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            • #7
              This appears to be a fantastic approach IMHO.

              I do see your point that the mass of the tape is possibly less than or about the same as the mass of the solder or glue, so this should not impede vibration any greater than solder.

              Plus, when you think about it, the head piezo of a mesh head is sandwiched between the top foam and what it is mounted to underneath - the foam tape plus the solid plate beneath it. It's the squeezing of the piezo in that sandwich that creates the mechanical motion of the piezo, not simple free vibration. The whole system is completely "dampened" by design. So, the effect of adding a tiny layer of tape to the design is totally insignificant.

              The other thing to think about is, with solder the extra thickness creates a pressure point right at the solder connection. The tape system spreads out the connection, so it's possibly superior in that sense and more reliable. Possibly vibration at the solder pressure point is what causes the solder connections to fail in the first place. They're not supposed to be mechanical connections to start with, but they are. The tape system may be better more long-lasting mechanical connection.

              Nice job!
              ATV aDrums & aD5, Pearl Mimic Pro & DIY, eDRUMin 10, Agean R-series Silent Cymbals, Roland Handsonic HPD-20.

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              • #8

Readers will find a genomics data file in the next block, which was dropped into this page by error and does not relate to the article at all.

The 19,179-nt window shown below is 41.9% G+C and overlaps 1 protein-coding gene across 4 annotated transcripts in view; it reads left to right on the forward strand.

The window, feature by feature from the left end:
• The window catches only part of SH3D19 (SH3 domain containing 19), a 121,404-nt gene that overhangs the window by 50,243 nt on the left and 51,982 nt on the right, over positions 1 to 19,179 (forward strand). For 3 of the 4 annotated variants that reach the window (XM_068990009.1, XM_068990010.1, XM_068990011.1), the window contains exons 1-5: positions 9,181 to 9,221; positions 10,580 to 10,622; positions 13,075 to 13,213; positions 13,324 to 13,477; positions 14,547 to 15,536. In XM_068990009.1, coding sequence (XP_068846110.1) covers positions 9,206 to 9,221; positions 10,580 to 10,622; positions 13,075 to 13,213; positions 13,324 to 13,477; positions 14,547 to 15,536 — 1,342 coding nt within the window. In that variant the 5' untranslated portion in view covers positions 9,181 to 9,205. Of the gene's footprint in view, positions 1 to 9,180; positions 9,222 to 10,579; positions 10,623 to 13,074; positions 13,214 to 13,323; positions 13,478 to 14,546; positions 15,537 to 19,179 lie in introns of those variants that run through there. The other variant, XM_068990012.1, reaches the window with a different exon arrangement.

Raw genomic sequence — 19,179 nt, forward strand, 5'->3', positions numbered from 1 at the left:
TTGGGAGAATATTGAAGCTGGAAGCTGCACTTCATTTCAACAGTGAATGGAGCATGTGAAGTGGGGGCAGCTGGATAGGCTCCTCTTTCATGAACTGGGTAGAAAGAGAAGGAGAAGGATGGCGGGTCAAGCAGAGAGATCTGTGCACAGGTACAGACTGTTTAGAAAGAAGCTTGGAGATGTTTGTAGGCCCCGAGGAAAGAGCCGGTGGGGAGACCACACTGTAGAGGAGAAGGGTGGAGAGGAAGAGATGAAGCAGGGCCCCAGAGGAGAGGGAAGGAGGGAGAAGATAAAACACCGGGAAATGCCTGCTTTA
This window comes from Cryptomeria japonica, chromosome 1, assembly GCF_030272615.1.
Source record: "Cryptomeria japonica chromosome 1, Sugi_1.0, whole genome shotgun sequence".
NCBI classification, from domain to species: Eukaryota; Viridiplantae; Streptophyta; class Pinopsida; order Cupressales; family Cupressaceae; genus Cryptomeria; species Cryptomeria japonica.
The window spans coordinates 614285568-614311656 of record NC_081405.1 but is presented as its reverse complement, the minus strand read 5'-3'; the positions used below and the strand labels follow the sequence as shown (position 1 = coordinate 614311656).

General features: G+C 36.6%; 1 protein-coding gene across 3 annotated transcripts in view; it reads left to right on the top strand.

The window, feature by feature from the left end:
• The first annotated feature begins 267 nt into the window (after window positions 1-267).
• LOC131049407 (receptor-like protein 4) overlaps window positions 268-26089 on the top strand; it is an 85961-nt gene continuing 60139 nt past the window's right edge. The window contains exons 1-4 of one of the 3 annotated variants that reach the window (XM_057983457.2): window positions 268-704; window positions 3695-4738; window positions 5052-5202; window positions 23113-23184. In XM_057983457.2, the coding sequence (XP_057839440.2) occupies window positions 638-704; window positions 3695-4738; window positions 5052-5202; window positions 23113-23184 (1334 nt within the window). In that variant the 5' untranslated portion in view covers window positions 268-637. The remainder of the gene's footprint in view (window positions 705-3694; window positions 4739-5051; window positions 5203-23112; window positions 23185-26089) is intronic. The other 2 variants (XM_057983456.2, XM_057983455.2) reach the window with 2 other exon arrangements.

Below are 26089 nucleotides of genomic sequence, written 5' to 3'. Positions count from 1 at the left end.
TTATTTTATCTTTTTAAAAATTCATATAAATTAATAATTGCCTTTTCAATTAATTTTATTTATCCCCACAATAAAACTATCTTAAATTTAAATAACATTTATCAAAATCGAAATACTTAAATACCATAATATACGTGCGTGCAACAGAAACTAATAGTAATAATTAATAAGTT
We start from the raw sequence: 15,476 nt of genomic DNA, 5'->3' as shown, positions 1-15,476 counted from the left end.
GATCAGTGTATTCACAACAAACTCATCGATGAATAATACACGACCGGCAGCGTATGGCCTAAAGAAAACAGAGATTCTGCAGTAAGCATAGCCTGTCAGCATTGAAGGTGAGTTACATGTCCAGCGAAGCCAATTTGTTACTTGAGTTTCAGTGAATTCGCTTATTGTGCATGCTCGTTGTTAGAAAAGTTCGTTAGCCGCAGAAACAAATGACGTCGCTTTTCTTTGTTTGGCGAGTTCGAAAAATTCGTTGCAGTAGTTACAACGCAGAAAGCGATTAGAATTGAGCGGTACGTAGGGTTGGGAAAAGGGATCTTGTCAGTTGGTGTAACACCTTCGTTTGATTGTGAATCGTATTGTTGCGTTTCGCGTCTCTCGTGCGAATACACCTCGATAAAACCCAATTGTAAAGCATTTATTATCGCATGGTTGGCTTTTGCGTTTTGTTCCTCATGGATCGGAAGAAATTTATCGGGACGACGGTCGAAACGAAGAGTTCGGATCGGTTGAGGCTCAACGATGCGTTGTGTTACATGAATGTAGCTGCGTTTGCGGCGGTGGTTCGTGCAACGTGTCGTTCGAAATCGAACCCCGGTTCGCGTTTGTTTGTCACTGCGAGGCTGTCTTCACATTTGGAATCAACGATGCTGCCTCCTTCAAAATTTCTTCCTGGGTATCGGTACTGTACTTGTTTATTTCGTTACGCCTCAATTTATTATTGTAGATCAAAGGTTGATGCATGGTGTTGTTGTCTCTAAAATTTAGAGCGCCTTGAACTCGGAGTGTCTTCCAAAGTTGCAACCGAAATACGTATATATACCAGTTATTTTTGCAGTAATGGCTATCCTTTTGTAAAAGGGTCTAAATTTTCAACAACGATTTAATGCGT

Wow neat idea...... I have used the copper tape to repair a lead wire going to the edge switch on a diy 2 zone crash and have had no problems with it at all.... and I did that after a solder joint on the switch broke.
                TD-6 Vexed... TD-12 vexed .... hard at work on an A to E conversion and pretty sure that will never end till i do.....lol

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                • #9
                  Thanks guys. Another thing I've used the tape for is to link 3 piezos I stuck under a cymbal (for 360 triggering). Instead of soldering wires to link them I just ran a strip of tape from one to another and then attached a bit of cable where they connect to the jack. I then covered it all to keep it secure with car body vinyl instead of duct tape, for better aesthetics, and it works great and is barely visible as the profile of the piezos + tape is minimal. Not to mention easy to do.